I just returned from a vacation in Nepal, a beautiful country boasting the tallest mountains in the world. For two weeks I trekked through the mountains, seeing stark snowscapes and yak-covered slopes in the northern high Himalayas and the lush green forestland and agricultural fields of the middle Himalayas. As I walked along trails between Nepali villages, I was suddenly struck by the realization that the forest view was eerily familiar.
The forest floor and surrounding pasturelands in Nepal are being invaded by a noxious weed called eupatorium or croftonweed (Ageratina adenophora). The Nepali call this plant ‘bun mara,’ which literally translates to “forest killer,” and indeed other plants die where bun mara grows. I first saw it in California along the Big Sur coast where it grows in both sun and shade and chokes out native redwood forest plants including ferns and flowering herbs. A friend of mine also noticed it growing in a vacant lot in the financial district of San Francisco, and I realized that eupatorium is truly a force to be reckoned with.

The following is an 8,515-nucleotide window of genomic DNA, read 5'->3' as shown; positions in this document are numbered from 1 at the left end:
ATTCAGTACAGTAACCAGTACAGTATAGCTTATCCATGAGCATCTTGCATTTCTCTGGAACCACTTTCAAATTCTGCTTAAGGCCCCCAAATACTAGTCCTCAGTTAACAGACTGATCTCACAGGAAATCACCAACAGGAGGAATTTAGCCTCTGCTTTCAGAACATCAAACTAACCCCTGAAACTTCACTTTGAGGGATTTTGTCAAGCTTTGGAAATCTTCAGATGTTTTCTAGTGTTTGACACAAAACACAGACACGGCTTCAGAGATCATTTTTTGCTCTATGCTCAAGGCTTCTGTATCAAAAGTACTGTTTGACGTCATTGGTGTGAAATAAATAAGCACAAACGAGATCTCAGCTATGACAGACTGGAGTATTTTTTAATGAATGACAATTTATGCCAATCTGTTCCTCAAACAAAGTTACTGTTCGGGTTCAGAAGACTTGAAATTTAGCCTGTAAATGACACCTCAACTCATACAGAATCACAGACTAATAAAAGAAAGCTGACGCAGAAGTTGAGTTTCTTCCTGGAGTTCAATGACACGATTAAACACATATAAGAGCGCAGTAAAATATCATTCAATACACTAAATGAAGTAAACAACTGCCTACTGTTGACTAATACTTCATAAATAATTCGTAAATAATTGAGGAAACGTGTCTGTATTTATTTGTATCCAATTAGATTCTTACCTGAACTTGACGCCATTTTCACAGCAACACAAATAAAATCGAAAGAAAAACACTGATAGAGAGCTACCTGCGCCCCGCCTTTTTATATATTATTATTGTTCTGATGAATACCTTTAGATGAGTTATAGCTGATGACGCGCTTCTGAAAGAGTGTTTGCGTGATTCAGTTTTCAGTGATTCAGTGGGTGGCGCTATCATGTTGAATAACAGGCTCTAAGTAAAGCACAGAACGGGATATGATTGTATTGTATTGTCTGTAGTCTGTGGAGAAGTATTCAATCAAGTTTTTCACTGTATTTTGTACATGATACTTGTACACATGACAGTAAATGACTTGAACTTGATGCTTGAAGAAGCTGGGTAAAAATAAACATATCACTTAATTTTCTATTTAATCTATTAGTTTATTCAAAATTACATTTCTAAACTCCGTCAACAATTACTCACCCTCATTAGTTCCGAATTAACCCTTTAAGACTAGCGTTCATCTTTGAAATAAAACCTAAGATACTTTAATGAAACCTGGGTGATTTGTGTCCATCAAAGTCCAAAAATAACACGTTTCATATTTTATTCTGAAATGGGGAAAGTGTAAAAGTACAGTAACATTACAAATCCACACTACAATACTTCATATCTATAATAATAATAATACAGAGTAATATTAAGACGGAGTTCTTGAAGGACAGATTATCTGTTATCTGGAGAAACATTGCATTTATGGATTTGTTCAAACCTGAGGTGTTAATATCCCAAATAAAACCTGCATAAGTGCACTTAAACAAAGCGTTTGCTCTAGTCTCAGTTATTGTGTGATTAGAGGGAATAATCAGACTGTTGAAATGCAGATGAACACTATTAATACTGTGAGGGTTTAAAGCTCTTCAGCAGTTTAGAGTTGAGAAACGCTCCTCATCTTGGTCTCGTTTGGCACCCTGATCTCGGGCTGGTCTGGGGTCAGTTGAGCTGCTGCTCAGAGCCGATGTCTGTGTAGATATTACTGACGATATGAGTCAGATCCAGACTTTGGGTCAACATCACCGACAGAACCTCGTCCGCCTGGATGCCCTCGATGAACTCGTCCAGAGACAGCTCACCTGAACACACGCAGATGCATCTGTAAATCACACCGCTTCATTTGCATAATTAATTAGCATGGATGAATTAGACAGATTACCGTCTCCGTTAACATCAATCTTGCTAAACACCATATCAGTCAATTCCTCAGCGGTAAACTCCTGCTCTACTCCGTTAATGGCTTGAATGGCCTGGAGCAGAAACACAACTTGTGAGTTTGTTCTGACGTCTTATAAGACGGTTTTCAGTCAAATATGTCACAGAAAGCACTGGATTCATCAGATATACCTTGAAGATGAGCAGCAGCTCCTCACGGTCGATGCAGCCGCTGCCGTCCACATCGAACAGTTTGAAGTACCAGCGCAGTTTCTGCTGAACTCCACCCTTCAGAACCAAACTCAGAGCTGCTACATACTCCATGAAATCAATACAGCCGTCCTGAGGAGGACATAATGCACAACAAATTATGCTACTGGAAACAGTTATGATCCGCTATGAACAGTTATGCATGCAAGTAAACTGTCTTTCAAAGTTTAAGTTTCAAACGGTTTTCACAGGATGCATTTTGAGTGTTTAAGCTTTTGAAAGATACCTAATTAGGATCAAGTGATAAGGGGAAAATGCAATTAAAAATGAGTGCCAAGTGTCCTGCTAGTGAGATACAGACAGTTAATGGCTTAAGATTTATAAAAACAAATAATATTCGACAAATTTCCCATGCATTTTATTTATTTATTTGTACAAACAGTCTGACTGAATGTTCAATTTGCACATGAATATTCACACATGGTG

Eupatorium is originally from Mexico and parts of Central America, but in the many regions of the world where it has spread, it is almost impossible to eradicate. It easily grows new roots even when pulled out of the ground and even hungry goats refuse to eat it in Nepal! Eupatorium is threat to forests around the world, and it presents an opportunity for us to collaborate with organizations around the world to contain its spread and protect our native plants.
Have you seen Eupatorium in the woods?